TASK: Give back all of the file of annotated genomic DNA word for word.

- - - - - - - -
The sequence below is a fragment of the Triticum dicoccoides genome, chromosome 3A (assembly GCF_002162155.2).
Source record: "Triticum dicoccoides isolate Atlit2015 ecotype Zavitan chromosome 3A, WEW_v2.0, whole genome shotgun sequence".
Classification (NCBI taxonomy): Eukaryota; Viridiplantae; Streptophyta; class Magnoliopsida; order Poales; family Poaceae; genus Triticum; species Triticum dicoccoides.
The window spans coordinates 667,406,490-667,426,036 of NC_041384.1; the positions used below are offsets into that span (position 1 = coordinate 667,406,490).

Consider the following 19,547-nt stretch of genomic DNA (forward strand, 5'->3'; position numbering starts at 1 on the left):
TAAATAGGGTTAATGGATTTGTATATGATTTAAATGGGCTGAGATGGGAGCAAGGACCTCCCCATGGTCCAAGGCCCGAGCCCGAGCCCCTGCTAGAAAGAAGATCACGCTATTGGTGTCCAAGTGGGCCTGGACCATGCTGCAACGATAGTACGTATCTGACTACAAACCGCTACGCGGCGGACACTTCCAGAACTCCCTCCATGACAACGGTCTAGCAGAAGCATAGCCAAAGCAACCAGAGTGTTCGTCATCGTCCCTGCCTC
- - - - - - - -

The sequence below is a fragment of the Triticum dicoccoides genome, chromosome 3A (assembly GCF_002162155.2).
Source record: "Triticum dicoccoides isolate Atlit2015 ecotype Zavitan chromosome 3A, WEW_v2.0, whole genome shotgun sequence".
Classification (NCBI taxonomy): Eukaryota; Viridiplantae; Streptophyta; class Magnoliopsida; order Poales; family Poaceae; genus Triticum; species Triticum dicoccoides.
The window spans coordinates 667,406,490-667,426,036 of NC_041384.1; the positions used below are offsets into that span (position 1 = coordinate 667,406,490).

Consider the following 19,547-nt stretch of genomic DNA (forward strand, 5'->3'; position numbering starts at 1 on the left):
TAAATAGGGTTAATGGATTTGTATATGATTTAAATGGGCTGAGATGGGAGCAAGGACCTCCCCATGGTCCAAGGCCCGAGCCCGAGCCCCTGCTAGAAAGAAGATCACGCTATTGGTGTCCAAGTGGGCCTGGACCATGCTGCAACGATAGTACGTATCTGACTACAAACCGCTACGCGGCGGACACTTCCAGAACTCCCTCCATGACAACGGTCTAGCAGAAGCATAGCCAAAGCAACCAGAGTGTTCGTCATCGTCCCTGCCTC